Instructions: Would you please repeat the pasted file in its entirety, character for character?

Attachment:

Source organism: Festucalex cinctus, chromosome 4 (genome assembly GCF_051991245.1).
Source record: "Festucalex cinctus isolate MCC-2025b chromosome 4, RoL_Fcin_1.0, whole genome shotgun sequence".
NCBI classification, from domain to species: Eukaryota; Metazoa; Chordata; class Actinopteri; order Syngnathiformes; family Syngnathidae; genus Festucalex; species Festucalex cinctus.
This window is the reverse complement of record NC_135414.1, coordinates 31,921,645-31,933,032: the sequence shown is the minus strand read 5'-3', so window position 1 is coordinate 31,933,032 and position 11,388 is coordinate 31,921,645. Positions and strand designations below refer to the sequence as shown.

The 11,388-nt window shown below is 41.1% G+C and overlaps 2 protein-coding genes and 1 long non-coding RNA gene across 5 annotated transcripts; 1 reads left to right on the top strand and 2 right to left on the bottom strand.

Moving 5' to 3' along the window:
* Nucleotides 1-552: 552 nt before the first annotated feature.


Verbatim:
Source organism: Festucalex cinctus, chromosome 4 (genome assembly GCF_051991245.1).
Source record: "Festucalex cinctus isolate MCC-2025b chromosome 4, RoL_Fcin_1.0, whole genome shotgun sequence".
NCBI classification, from domain to species: Eukaryota; Metazoa; Chordata; class Actinopteri; order Syngnathiformes; family Syngnathidae; genus Festucalex; species Festucalex cinctus.
This window is the reverse complement of record NC_135414.1, coordinates 31,921,645-31,933,032: the sequence shown is the minus strand read 5'-3', so window position 1 is coordinate 31,933,032 and position 11,388 is coordinate 31,921,645. Positions and strand designations below refer to the sequence as shown.

The 11,388-nt window shown below is 41.1% G+C and overlaps 2 protein-coding genes and 1 long non-coding RNA gene across 5 annotated transcripts; 1 reads left to right on the top strand and 2 right to left on the bottom strand.

Moving 5' to 3' along the window:
* Nucleotides 1-552: 552 nt before the first annotated feature.